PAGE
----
Everything you see, touch and feel in a McLaren car has been created, developed and defined by my team and I. So when a customer comes in with their personalisation request, I’ll sit down with them and go over all the options and try to accommodate to any of their requests. I believe nowadays any kind of shopping or retail experience is about making it personal and giving the customer that kind of added edge.
Of course, it depends on what product you are going to buy but in something like the McLaren Speedtail, with a very small volume and super high price point, bespoke is at its pinnacle and as a designer that opens some really exciting opportunities to develop cutting edge ideas in terms of application of details, materials, colours…
I-M: McLaren started producing very basic road cars. How did things evolve from there to this moment, when customers can even choose cashmere for the seats?
J.L: It has been a very exciting journey. For example, the new GT family has opened a lot of opportunities for new approaches to what my team does, based on the new kind of customers we think the GT will bring to McLaren. We can get much more into the materiality as part of the emotional side of the purchase. We can talk about how beautiful the leather is, how it feels and smells, things like that.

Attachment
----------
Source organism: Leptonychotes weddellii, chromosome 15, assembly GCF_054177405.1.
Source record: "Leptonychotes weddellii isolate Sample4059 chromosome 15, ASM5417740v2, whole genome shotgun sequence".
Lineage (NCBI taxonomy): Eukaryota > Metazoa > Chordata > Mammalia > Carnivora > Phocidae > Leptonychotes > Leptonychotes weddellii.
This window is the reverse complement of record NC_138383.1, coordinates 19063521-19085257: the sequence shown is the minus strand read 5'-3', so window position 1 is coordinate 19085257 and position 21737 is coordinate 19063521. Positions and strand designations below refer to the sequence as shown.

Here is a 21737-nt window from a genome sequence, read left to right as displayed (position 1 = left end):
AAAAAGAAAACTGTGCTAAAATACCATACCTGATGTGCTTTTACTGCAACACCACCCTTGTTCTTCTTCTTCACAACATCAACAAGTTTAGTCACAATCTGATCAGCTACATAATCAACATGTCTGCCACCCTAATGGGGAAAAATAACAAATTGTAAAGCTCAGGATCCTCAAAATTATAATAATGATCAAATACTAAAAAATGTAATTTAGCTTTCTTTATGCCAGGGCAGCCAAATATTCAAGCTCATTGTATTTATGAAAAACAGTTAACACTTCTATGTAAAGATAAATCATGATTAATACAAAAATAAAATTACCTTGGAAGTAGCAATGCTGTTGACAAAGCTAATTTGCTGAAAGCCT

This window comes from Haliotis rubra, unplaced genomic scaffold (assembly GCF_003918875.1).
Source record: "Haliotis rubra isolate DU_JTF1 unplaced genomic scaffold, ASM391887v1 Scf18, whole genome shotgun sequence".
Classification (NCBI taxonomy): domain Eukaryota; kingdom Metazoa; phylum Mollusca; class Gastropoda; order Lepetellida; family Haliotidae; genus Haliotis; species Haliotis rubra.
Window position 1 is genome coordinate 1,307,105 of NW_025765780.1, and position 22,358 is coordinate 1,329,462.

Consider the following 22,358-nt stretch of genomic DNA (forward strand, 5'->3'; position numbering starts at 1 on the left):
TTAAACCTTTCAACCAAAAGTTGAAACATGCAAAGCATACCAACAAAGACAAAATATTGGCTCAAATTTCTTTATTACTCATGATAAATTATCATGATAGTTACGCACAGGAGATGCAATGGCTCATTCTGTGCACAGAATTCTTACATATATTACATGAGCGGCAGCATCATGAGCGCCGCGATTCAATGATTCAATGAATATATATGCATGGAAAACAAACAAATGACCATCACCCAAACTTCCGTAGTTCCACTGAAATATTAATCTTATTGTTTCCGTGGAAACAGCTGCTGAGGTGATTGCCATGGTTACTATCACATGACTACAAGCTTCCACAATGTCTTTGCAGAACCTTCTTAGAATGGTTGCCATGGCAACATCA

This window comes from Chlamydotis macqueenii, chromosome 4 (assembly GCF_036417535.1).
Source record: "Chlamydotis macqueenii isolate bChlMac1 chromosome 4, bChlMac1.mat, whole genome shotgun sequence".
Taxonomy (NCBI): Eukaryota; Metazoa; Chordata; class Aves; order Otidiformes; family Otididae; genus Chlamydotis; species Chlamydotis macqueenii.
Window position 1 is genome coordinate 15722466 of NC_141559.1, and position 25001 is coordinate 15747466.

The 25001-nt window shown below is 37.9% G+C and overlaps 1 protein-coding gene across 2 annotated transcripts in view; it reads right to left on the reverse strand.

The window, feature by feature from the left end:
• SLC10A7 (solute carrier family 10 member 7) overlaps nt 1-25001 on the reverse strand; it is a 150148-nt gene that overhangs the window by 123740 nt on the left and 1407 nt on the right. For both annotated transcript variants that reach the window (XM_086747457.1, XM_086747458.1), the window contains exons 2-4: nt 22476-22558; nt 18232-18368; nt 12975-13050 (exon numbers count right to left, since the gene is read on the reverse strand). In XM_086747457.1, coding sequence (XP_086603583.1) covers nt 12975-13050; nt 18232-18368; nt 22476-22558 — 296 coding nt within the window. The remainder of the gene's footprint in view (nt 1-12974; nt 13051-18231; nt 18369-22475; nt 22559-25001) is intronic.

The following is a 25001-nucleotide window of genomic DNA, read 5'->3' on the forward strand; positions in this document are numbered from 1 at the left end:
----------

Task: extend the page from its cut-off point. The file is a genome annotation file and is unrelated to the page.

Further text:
Many of the ideas we have created could be brought to the GT family. If you compare the Speedtail to the Senna, it is obvious that the latter is stripped back, quite raw; it is about track driving and therefore the approach to materials is very different and gives me a different challenge. I actually see cars as characters, almost as people, and I can see what they’re about and my job is to make sure their personalities stand out and are identifiable.
I-M: How does the differentiation by materials and finishes contribute to the personality of a particular car?